Knee Replacements

Severe Arthrosis of the Knee Joint / Prosthetic Knees

If a knee joint has severe arthritis (often caused by an old injury or wear and tear on the joint) and minimally invasive surgical methods (e.g., knee arthroscopy) and medication have proven ineffective, then implantation of a prosthetic knee (knee replacement) can make sense, especially when the arthritis is inflicting severe pain and limiting mobility, thus significantly lowering the quality of life of the patient.

The optimal outcome of a knee replacement is the elimination of pain and full restoration of functionality, thus making sports and an active lifestyle possible once again.

In the past, implantation involved the removal of large sections of bone. Now it is more common to resect (shorten) only the damaged section of cartilage and to insert an artificial surface replacement - in principle similar to when a dentist caps a tooth with a crown instead of removing the entire root structure.

Kniemodell mit Prothese
Kniemodell mit Prothese

In order to achieve optimal results for his patients, Dr. Gäbler uses the most innovative method currently available: VISIONAIRE knee replacement technology. In this procedure, an MRI and specialized X-rays are made and sent to the USA, where a unique personalized cutting block is manufactured based on the patient’s personal data, creating a prosthetic that is specifically tailored to their body (the equivalent of a preoperative navigation and customized prosthetic knee). Studies have shown this method to be safer and much more accurate than traditional surgical methods (which have the difficulties of intraoperative navigation).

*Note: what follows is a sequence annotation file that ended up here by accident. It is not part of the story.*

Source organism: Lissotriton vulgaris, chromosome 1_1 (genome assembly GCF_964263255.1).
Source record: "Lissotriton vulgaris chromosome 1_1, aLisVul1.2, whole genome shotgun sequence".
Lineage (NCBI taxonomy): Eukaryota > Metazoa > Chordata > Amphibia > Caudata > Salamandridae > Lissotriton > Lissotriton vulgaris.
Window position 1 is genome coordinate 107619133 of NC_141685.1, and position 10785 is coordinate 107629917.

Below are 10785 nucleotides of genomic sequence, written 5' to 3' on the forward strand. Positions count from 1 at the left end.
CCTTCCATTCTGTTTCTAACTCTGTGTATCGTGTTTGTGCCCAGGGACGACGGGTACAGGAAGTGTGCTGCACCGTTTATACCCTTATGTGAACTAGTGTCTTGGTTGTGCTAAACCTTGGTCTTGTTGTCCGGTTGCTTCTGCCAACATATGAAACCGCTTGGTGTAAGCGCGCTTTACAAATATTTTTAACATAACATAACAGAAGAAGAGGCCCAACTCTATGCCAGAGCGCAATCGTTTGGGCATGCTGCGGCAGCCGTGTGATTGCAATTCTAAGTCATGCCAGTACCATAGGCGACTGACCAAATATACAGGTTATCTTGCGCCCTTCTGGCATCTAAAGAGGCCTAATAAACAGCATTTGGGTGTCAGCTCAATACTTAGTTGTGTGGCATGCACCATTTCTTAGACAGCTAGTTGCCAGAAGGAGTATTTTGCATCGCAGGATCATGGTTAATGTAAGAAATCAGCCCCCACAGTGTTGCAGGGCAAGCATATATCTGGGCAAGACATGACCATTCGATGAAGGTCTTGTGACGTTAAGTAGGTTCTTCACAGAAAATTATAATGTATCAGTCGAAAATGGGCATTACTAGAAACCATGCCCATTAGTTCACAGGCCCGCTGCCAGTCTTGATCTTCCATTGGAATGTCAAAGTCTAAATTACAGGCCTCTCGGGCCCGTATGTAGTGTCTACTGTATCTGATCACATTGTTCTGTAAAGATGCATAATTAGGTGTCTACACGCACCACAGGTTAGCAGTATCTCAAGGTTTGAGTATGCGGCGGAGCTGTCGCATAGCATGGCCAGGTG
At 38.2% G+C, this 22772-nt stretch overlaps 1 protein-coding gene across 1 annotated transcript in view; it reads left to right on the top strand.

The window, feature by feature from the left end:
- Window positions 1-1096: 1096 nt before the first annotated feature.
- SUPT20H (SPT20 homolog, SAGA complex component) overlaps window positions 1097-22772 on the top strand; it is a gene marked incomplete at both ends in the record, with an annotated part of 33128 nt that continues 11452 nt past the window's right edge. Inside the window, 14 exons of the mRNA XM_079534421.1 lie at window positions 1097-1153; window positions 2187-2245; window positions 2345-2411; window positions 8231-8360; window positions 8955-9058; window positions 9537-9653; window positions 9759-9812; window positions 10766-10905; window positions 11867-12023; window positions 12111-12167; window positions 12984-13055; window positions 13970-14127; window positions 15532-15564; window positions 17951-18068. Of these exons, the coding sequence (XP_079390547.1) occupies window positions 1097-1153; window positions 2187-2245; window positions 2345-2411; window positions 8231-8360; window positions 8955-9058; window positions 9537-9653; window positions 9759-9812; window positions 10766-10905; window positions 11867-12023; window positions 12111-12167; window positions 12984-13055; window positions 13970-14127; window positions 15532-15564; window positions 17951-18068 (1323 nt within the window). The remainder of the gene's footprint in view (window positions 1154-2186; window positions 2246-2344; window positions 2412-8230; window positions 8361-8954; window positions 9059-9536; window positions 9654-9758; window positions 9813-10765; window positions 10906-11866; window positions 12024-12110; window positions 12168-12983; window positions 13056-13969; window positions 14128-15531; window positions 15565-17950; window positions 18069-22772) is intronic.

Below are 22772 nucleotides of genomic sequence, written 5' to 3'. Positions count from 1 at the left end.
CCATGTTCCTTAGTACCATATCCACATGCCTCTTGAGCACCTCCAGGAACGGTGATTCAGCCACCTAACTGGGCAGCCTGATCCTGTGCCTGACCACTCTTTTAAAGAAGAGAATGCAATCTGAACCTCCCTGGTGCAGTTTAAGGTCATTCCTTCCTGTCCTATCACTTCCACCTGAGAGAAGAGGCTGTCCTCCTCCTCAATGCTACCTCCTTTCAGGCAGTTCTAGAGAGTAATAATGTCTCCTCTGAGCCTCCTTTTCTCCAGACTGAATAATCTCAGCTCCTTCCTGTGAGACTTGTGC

Another advantage of this method is that misalignments such as bow legs or knock knees can be measured with precision and, using computer calculations, corrected with 0% tolerance.

Dr. Gäbler exclusively uses prosthetic knees based on OXINIUM technology.

OXINIUM Technology

Oxinium is an extremely durable material. Studies show that Oxinium prosthetics have a life span of 30 years and more, while conventional prosthetic knees often wear out after only 10-15 years! Another advantage of Oxinium implants is that they contain almost no nickel, making them ideal for patients with nickel allergies. It is estimated that 3-8% of the population of western industrialized countries suffers from a metal sensitivity. Hypersensitive reactions, especially to nickel, often lead to postoperative complications with endoprosthetics. In is not uncommon for the cobalt-chromium alloys of common knee implants to contain up to 1% nickel. In contrast, the nickel content of Oxinium is less than 0.0035%, well below the detection threshold.

This means that Oxinium implants particularly suitable for patients with a nickel allergy.

Another major advantage of the custom implant planning process is that actual operation time is significantly shorter than with conventional surgical methods, since around 20 operation steps are made unnecessary. While the implantation of a conventional knee replacement often takes two hours or more, that of a custom-made Oxinium knee is usually finished in not more than 45 minutes. Closing the surgical incision sooner lowers the risk of infection, tremendously decreases dangers associated with anesthesia, and less blood is lost in comparison with conventional surgical methods.

This method makes it possible for the operation to be minimally invasive, reducing damage to muscular and soft tissue and thus resulting in faster rehabilitation.

Dr. Gäbler implanted the first Oxinium replacement in Austria years ago and hundreds of successfully operated patients have convinced him that this hardware and method provide the best results.

What happens after my knee has been replaced?

Rehabilitation begins the day of the operation. Depending on the time of the operation, you will be able to stand on your knee that very same day, or the day after at the latest - and you should! Not alone, of course, but with the help of a physical therapist or a member of our nursing staff.